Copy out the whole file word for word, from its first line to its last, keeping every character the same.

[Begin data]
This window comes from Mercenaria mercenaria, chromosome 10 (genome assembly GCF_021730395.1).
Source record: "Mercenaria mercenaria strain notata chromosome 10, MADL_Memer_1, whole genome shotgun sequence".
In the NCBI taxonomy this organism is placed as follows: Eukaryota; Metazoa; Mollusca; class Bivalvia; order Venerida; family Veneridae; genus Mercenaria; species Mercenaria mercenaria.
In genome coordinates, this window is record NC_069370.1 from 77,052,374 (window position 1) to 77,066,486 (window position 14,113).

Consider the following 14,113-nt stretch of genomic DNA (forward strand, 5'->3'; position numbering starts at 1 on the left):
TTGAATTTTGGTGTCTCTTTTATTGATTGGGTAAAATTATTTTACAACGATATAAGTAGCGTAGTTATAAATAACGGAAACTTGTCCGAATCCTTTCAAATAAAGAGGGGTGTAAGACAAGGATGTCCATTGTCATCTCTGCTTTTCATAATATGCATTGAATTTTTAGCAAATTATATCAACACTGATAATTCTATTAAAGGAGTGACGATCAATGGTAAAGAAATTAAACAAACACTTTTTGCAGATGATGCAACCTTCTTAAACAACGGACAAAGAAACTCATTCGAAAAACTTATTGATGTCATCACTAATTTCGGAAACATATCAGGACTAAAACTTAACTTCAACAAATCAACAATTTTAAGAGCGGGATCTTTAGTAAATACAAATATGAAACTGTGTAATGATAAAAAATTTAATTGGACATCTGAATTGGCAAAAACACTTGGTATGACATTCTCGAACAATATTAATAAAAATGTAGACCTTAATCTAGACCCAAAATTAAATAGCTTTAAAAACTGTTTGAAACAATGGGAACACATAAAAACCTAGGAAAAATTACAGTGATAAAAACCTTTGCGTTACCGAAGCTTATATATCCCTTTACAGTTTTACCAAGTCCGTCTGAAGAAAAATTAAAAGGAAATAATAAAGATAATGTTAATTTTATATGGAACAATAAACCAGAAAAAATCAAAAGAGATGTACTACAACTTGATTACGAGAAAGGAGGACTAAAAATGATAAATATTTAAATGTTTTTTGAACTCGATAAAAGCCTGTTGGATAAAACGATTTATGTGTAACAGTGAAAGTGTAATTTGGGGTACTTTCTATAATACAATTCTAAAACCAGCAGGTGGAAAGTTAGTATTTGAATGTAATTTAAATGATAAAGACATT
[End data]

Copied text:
This window comes from Mercenaria mercenaria, chromosome 10 (genome assembly GCF_021730395.1).
Source record: "Mercenaria mercenaria strain notata chromosome 10, MADL_Memer_1, whole genome shotgun sequence".
In the NCBI taxonomy this organism is placed as follows: Eukaryota; Metazoa; Mollusca; class Bivalvia; order Venerida; family Veneridae; genus Mercenaria; species Mercenaria mercenaria.
In genome coordinates, this window is record NC_069370.1 from 77,052,374 (window position 1) to 77,066,486 (window position 14,113).

Consider the following 14,113-nt stretch of genomic DNA (forward strand, 5'->3'; position numbering starts at 1 on the left):
TTGAATTTTGGTGTCTCTTTTATTGATTGGGTAAAATTATTTTACAACGATATAAGTAGCGTAGTTATAAATAACGGAAACTTGTCCGAATCCTTTCAAATAAAGAGGGGTGTAAGACAAGGATGTCCATTGTCATCTCTGCTTTTCATAATATGCATTGAATTTTTAGCAAATTATATCAACACTGATAATTCTATTAAAGGAGTGACGATCAATGGTAAAGAAATTAAACAAACACTTTTTGCAGATGATGCAACCTTCTTAAACAACGGACAAAGAAACTCATTCGAAAAACTTATTGATGTCATCACTAATTTCGGAAACATATCAGGACTAAAACTTAACTTCAACAAATCAACAATTTTAAGAGCGGGATCTTTAGTAAATACAAATATGAAACTGTGTAATGATAAAAAATTTAATTGGACATCTGAATTGGCAAAAACACTTGGTATGACATTCTCGAACAATATTAATAAAAATGTAGACCTTAATCTAGACCCAAAATTAAATAGCTTTAAAAACTGTTTGAAACAATGGGAACACATAAAAACCTAGGAAAAATTACAGTGATAAAAACCTTTGCGTTACCGAAGCTTATATATCCCTTTACAGTTTTACCAAGTCCGTCTGAAGAAAAATTAAAAGGAAATAATAAAGATAATGTTAATTTTATATGGAACAATAAACCAGAAAAAATCAAAAGAGATGTACTACAACTTGATTACGAGAAAGGAGGACTAAAAATGATAAATATTTAAATGTTTTTTGAACTCGATAAAAGCCTGTTGGATAAAACGATTTATGTGTAACAGTGAAAGTGTAATTTGGGGTACTTTCTATAATACAATTCTAAAACCAGCAGGTGGAAAGTTAGTATTTGAATGTAATTTAAATGATAAAGACATT